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Revitalized Generation: Reimagining Cities after COVID-19
By: Cara Simpson, Communications Associate at Pivot Hub
This past year has forced us to significantly shift the way we exist in public spaces, and in many ways, this has exposed and exacerbated the obstacles young people face in our communities. With the closure of university campuses, arenas, bars, clubs, restaurants, and social distancing restrictions limiting recreational sports and other activities, youth in Metro Vancouver have been forced to restructure the way they live and move in their daily lives.
Pre-pandemic, a staggering 79% of young people were using public transit. Those numbers have decreased dramatically by 45% through the pandemic. Additionally, youth unemployment rates increased by 15% during the pandemic. Combating social isolation throughout the pandemic has brought on its own set of challenges. 88% of youth in Metro Vancouver expressed that bars and restaurants are an important part of their social lives. When these spaces disappeared in support of public health orders, we all felt it and youth particularly had reduced opportunity to connect with others in pivotal moments of their lives illustrating the need for spaces to exist where social connections can happen in a safe, affordable and accessible manner.
With rising concerns about affordability, young people have increasingly voiced that they are in a vulnerable position. Over 68% of youth in Metro Vancouver think their city is performing poorly in regards to the cost of living. Students have expressed the financial strains they experience while only being able to work part-time, struggling to afford their basic needs, let alone things that would enhance their quality of life. Beyond that, 19% of youth in Metro Vancouver are concerned about public safety and 37% have experienced a form of racism or xenophobia, a rate higher than the national average. As we reimagine what the future of our cities looks like, creating a strong foundation that enables young people to thrive in the future is paramount.
Despite the significant challenges youth have experienced in their communities, the resiliency they have demonstrated during this pandemic has been remarkable. The future might seem uncertain, but one thing is certain, youth are engaged and have something to say about it. Youth-led activism has been a driving force this past year putting to rest any ideas about a “disengaged generation”. If you ask youth what their visions for the future look like, they have ideas.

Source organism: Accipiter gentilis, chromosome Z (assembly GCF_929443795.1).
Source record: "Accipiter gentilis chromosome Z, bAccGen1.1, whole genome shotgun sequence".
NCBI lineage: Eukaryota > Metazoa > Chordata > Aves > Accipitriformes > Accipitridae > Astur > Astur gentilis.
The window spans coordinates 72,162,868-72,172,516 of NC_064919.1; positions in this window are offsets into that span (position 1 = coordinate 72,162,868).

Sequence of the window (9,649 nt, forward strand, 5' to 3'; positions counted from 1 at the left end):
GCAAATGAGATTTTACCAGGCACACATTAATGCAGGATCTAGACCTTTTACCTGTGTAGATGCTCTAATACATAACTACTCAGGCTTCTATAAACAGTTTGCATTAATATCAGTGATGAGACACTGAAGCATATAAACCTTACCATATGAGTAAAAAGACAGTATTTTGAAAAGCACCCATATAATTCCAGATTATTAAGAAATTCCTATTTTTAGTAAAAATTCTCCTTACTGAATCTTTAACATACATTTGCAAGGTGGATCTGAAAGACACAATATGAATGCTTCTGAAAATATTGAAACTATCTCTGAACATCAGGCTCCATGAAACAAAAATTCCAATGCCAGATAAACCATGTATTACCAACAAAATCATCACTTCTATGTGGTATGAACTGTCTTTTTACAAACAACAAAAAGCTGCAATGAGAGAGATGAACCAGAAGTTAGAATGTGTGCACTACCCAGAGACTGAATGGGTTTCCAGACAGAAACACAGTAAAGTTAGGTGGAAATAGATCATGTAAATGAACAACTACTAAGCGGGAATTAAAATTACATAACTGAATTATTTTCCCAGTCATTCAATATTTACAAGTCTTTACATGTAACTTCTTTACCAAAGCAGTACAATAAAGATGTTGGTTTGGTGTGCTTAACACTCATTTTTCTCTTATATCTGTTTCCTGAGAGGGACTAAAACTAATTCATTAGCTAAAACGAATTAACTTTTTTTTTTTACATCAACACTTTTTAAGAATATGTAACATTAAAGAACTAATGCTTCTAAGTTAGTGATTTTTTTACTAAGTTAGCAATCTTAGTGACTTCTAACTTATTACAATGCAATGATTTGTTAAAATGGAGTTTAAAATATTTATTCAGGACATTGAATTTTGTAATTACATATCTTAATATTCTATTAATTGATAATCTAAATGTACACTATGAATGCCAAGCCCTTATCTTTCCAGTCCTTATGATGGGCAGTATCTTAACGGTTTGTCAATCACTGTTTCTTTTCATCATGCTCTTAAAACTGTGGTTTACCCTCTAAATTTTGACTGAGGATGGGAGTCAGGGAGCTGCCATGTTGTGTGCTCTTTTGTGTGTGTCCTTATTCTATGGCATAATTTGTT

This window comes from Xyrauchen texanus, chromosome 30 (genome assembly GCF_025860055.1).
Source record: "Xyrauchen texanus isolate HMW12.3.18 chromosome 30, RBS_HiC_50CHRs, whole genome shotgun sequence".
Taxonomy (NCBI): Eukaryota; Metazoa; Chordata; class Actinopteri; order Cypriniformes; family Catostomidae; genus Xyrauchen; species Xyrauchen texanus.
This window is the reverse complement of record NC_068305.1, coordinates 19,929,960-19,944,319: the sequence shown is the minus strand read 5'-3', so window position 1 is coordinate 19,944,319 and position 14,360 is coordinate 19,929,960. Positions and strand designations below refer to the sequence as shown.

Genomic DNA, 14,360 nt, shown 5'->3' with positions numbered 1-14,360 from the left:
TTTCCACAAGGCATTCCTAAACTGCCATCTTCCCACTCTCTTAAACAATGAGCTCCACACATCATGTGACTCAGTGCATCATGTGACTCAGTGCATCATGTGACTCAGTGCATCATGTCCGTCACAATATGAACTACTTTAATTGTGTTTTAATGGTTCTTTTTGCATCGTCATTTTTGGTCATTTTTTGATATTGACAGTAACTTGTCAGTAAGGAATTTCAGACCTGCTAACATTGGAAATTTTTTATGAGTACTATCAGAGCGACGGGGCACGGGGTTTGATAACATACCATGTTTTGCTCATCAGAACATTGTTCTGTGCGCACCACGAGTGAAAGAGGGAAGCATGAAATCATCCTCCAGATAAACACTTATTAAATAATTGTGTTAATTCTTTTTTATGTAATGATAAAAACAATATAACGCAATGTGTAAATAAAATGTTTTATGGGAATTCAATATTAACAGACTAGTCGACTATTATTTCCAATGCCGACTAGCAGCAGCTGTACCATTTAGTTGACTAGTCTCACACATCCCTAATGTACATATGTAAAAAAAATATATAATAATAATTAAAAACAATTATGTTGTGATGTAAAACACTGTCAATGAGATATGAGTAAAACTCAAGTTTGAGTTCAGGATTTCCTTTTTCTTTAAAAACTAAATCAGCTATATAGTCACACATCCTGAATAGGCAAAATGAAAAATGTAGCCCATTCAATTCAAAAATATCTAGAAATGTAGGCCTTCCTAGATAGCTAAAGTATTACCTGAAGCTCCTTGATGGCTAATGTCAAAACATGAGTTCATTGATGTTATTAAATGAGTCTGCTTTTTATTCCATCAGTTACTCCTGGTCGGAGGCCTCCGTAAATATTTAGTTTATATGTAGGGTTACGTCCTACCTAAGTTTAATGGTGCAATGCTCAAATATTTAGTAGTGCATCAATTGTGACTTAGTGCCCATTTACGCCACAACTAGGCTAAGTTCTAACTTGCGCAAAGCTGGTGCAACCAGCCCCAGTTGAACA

“Further investment in health services and mental health services and Indigenous friendship centers and rehabilitation centers. I think those would be really important.” - Vancouver, Youth aged 22
“For our city, everyone can make an impact. We're very active in advocacy and in protest, and I think that's what makes Vancouver really special. We all like to come together.” - Vancouver, Youth aged 24
One of the biggest barriers youth have shared they face in creating change is accessing those in power and entering into political spaces. Despite almost 50% of youth in Metro Vancouver indicating they have pursued change in their city through civic engagement, they do not feel they have a place within local government where the average age of city councillors in both Burnaby and Vancouver is over 50.
Youth cannot address these challenges alone, intergenerational collaboration is the key to pushing forward and reimagining what can be possible in our cities. As we slowly see our cities reopen, and our former realities call for us to return to normal, it will be our responsibility to resist going “back to normal” and instead reimagine what the “new normal” of our cities could look like. What benefits our youngest generations ultimately benefits us all.
The SFU Morris J. Wosk Centre for Dialogue and SFU Public Square invite you to take part in the remaining two events of our three part virtual dialogue series: Beyond COVID: Reimagining Our City Centres happening this week.
All statistics cited are from the Pivot Hub, a youth-informed open data hub that inspires positive urban change created in partnership with The SFU Morris J. Wosk Centre for Dialogue.
The views and opinions expressed in the SFU Morris J. Wosk Centre for Dialogue blogs are those of the authors, and they do not necessarily reflect the official position of Simon Fraser University, SFU Morris J. Wosk Centre for Dialogue or any other affiliated institutions in any way.